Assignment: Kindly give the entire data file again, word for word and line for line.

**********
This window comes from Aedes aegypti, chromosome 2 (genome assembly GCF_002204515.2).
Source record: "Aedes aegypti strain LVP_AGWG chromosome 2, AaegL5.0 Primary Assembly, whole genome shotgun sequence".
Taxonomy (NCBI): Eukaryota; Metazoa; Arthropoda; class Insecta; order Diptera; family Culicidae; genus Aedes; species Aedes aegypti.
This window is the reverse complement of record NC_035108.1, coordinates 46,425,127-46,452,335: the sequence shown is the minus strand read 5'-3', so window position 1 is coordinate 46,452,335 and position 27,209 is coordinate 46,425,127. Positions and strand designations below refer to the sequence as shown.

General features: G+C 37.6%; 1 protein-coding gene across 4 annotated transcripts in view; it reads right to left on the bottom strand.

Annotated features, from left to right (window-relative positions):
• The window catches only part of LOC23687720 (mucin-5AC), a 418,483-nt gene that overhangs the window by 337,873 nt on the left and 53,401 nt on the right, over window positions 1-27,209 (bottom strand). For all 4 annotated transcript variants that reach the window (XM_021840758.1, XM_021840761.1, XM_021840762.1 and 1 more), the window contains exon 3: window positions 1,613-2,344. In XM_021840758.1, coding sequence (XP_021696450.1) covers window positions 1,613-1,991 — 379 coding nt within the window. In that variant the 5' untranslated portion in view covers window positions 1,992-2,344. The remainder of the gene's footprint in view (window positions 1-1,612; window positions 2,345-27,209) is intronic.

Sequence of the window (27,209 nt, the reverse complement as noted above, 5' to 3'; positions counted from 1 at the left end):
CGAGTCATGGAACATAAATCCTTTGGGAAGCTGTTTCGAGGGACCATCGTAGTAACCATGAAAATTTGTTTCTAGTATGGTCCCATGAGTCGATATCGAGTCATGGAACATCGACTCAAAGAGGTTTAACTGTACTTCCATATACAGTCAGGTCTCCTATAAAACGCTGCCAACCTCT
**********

This window comes from Aedes aegypti, chromosome 2 (genome assembly GCF_002204515.2).
Source record: "Aedes aegypti strain LVP_AGWG chromosome 2, AaegL5.0 Primary Assembly, whole genome shotgun sequence".
Taxonomy (NCBI): Eukaryota; Metazoa; Arthropoda; class Insecta; order Diptera; family Culicidae; genus Aedes; species Aedes aegypti.
This window is the reverse complement of record NC_035108.1, coordinates 46,425,127-46,452,335: the sequence shown is the minus strand read 5'-3', so window position 1 is coordinate 46,452,335 and position 27,209 is coordinate 46,425,127. Positions and strand designations below refer to the sequence as shown.

General features: G+C 37.6%; 1 protein-coding gene across 4 annotated transcripts in view; it reads right to left on the bottom strand.

Annotated features, from left to right (window-relative positions):
• The window catches only part of LOC23687720 (mucin-5AC), a 418,483-nt gene that overhangs the window by 337,873 nt on the left and 53,401 nt on the right, over window positions 1-27,209 (bottom strand). For all 4 annotated transcript variants that reach the window (XM_021840758.1, XM_021840761.1, XM_021840762.1 and 1 more), the window contains exon 3: window positions 1,613-2,344. In XM_021840758.1, coding sequence (XP_021696450.1) covers window positions 1,613-1,991 — 379 coding nt within the window. In that variant the 5' untranslated portion in view covers window positions 1,992-2,344. The remainder of the gene's footprint in view (window positions 1-1,612; window positions 2,345-27,209) is intronic.

Sequence of the window (27,209 nt, the reverse complement as noted above, 5' to 3'; positions counted from 1 at the left end):
CGAGTCATGGAACATAAATCCTTTGGGAAGCTGTTTCGAGGGACCATCGTAGTAACCATGAAAATTTGTTTCTAGTATGGTCCCATGAGTCGATATCGAGTCATGGAACATCGACTCAAAGAGGTTTAACTGTACTTCCATATACAGTCAGGTCTCCTATAAAACGCTGCCAACCTCT